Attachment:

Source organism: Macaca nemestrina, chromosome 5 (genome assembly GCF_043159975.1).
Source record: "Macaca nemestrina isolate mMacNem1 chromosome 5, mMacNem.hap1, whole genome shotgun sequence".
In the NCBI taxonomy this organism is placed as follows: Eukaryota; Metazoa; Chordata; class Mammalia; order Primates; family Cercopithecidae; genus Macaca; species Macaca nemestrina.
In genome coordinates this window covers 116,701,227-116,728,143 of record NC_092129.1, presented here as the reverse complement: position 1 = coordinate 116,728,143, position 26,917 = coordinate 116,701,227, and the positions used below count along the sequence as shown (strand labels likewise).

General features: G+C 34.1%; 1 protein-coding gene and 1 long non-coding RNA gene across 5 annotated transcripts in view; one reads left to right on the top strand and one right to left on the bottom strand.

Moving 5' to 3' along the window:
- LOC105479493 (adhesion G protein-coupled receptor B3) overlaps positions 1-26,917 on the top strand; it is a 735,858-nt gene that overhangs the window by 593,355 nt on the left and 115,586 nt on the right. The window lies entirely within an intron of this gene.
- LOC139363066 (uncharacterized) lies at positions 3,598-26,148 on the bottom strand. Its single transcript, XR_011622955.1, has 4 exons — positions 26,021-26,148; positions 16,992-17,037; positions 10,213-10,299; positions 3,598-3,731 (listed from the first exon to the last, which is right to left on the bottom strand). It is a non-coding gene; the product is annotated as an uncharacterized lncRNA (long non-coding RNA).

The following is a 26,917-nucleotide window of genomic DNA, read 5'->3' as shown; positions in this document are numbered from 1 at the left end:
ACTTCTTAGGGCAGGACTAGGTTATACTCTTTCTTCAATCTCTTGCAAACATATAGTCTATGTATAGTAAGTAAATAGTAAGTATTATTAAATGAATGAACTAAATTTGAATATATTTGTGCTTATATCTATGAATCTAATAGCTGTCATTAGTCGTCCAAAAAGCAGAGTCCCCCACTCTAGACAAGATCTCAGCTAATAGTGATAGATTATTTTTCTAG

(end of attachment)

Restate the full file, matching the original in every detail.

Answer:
Source organism: Macaca nemestrina, chromosome 5 (genome assembly GCF_043159975.1).
Source record: "Macaca nemestrina isolate mMacNem1 chromosome 5, mMacNem.hap1, whole genome shotgun sequence".
In the NCBI taxonomy this organism is placed as follows: Eukaryota; Metazoa; Chordata; class Mammalia; order Primates; family Cercopithecidae; genus Macaca; species Macaca nemestrina.
In genome coordinates this window covers 116,701,227-116,728,143 of record NC_092129.1, presented here as the reverse complement: position 1 = coordinate 116,728,143, position 26,917 = coordinate 116,701,227, and the positions used below count along the sequence as shown (strand labels likewise).

General features: G+C 34.1%; 1 protein-coding gene and 1 long non-coding RNA gene across 5 annotated transcripts in view; one reads left to right on the top strand and one right to left on the bottom strand.

Moving 5' to 3' along the window:
- LOC105479493 (adhesion G protein-coupled receptor B3) overlaps positions 1-26,917 on the top strand; it is a 735,858-nt gene that overhangs the window by 593,355 nt on the left and 115,586 nt on the right. The window lies entirely within an intron of this gene.
- LOC139363066 (uncharacterized) lies at positions 3,598-26,148 on the bottom strand. Its single transcript, XR_011622955.1, has 4 exons — positions 26,021-26,148; positions 16,992-17,037; positions 10,213-10,299; positions 3,598-3,731 (listed from the first exon to the last, which is right to left on the bottom strand). It is a non-coding gene; the product is annotated as an uncharacterized lncRNA (long non-coding RNA).

The following is a 26,917-nucleotide window of genomic DNA, read 5'->3' as shown; positions in this document are numbered from 1 at the left end:
ACTTCTTAGGGCAGGACTAGGTTATACTCTTTCTTCAATCTCTTGCAAACATATAGTCTATGTATAGTAAGTAAATAGTAAGTATTATTAAATGAATGAACTAAATTTGAATATATTTGTGCTTATATCTATGAATCTAATAGCTGTCATTAGTCGTCCAAAAAGCAGAGTCCCCCACTCTAGACAAGATCTCAGCTAATAGTGATAGATTATTTTTCTAG